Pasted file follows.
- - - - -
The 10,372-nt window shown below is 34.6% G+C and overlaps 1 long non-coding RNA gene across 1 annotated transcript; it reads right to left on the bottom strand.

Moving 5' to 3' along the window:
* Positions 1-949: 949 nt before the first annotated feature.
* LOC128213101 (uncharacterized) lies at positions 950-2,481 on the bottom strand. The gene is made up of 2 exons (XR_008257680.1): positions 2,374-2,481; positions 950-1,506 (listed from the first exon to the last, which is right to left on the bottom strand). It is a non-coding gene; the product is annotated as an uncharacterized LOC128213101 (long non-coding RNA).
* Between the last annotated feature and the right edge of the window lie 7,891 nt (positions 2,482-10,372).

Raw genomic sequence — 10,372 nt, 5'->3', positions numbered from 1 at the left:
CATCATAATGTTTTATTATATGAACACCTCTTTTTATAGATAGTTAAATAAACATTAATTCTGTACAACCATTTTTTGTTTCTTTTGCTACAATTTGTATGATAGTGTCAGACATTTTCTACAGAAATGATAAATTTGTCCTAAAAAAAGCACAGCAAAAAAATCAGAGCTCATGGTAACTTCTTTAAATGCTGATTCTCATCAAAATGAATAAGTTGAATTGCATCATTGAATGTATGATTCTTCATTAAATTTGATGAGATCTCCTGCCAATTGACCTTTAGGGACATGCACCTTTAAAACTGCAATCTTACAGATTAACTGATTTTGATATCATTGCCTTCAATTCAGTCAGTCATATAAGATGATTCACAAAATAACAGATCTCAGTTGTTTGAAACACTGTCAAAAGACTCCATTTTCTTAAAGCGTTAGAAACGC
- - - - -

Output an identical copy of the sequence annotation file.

The 10,372-nt window shown below is 34.6% G+C and overlaps 1 long non-coding RNA gene across 1 annotated transcript; it reads right to left on the bottom strand.

Moving 5' to 3' along the window:
* Positions 1-949: 949 nt before the first annotated feature.
* LOC128213101 (uncharacterized) lies at positions 950-2,481 on the bottom strand. The gene is made up of 2 exons (XR_008257680.1): positions 2,374-2,481; positions 950-1,506 (listed from the first exon to the last, which is right to left on the bottom strand). It is a non-coding gene; the product is annotated as an uncharacterized LOC128213101 (long non-coding RNA).
* Between the last annotated feature and the right edge of the window lie 7,891 nt (positions 2,482-10,372).

Raw genomic sequence — 10,372 nt, 5'->3', positions numbered from 1 at the left:
CATCATAATGTTTTATTATATGAACACCTCTTTTTATAGATAGTTAAATAAACATTAATTCTGTACAACCATTTTTTGTTTCTTTTGCTACAATTTGTATGATAGTGTCAGACATTTTCTACAGAAATGATAAATTTGTCCTAAAAAAAGCACAGCAAAAAAATCAGAGCTCATGGTAACTTCTTTAAATGCTGATTCTCATCAAAATGAATAAGTTGAATTGCATCATTGAATGTATGATTCTTCATTAAATTTGATGAGATCTCCTGCCAATTGACCTTTAGGGACATGCACCTTTAAAACTGCAATCTTACAGATTAACTGATTTTGATATCATTGCCTTCAATTCAGTCAGTCATATAAGATGATTCACAAAATAACAGATCTCAGTTGTTTGAAACACTGTCAAAAGACTCCATTTTCTTAAAGCGTTAGAAACGC